As a rock star, icon, musician or simply himself, Kurt Cobain was an unwavering force for good in the world, and it was the fact that he had made such a positive impact in his short time in the limelight that made his tragic death too much to bear for many fans.
A champion for the righteous, and a defender of the lost, jaded and disillusioned, Cobain led by example, and the progressive spirit he espoused only helped to certify his status outside of the music.
Since he was young, Cobain had a refreshing outlook, no doubt inspired by the ethos of the punk movement. He was anti-homophobic, anti-sexist, anti-racist, and always challenged bigotry and ignorance wherever he encountered it, a stark departure from many of the world’s most prominent rockstars, who, for the most part, the Nirvana frontman was at ideological odds with.
Speaking about Cobain with Forbes back in 2019, Nirvana’s manager Danny Goldberg revealed that whilst the grunge star was a fan of the music of classic rock bands such as Led Zeppelin and AC/DC, he wasn’t a fan of their lyrics because of his moral code.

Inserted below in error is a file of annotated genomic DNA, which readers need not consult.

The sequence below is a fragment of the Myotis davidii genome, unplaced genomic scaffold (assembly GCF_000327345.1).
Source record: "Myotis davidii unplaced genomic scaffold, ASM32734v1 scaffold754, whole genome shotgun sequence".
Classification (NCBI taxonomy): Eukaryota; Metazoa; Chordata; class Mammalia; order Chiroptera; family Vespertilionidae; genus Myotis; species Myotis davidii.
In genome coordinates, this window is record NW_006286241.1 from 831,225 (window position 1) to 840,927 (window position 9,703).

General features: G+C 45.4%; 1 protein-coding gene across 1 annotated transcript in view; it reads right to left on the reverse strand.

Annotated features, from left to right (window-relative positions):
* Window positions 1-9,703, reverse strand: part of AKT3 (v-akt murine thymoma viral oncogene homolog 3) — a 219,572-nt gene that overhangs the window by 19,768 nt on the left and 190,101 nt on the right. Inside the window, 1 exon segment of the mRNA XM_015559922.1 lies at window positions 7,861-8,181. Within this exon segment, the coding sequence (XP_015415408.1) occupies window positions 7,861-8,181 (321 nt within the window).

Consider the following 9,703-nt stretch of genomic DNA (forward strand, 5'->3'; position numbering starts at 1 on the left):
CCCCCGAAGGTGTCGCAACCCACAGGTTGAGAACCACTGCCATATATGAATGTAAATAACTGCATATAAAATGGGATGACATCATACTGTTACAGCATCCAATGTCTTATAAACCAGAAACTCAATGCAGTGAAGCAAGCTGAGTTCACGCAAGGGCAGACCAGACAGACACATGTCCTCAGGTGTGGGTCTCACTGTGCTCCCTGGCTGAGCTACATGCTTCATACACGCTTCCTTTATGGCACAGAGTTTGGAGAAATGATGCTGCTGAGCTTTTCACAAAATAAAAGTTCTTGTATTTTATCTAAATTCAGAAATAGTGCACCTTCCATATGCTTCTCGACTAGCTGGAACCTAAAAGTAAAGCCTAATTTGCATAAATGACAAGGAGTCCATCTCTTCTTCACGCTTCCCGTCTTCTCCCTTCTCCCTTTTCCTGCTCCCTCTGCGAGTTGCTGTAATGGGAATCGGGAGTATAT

Asked if this was because they were sexist and homophobic, Goldberg confirmed this: “Oh completely! Absolutely. First of all, I agreed with him about that. Secondly, I think he was torn: I think he liked the music. He liked Led Zeppelin’s music—and AC/DC. But the lyrics were not something that he felt comfortable with, for exactly the reason that you said. I think I quote him saying something like that in the book. I wanted to do it because it’s central to who he was as artist.”
He continued: “He definitely identified culturally with the values of the punk rock communities. Which were rebelling not only against Reagan and things about society that pissed people off. But they were rebelling about things the music business produced. That was a generational statement, and it was one that he shared in. But as a musician, he had a very broad appreciation: As is widely known, he loved the Beatles—not that the Beatles don’t have some sexist lyrics, they do.”
Discussing Cobain’s love of music, and his adherence to a moral code, Goldberg concluded: “You know, I love John Lennon and Kurt loved John Lennon, but I think that ‘Norwegian Wood’ though is a bit on the sexist side. But he loved the music of a lot of different artists, but culturally he identified with a moral code. That was one of the things to me that made him such an exciting artist to know and to work with. That included a real abhorrence of macho stereotypes and behaviour.”
Watch Kurt Cobain discuss his identity below.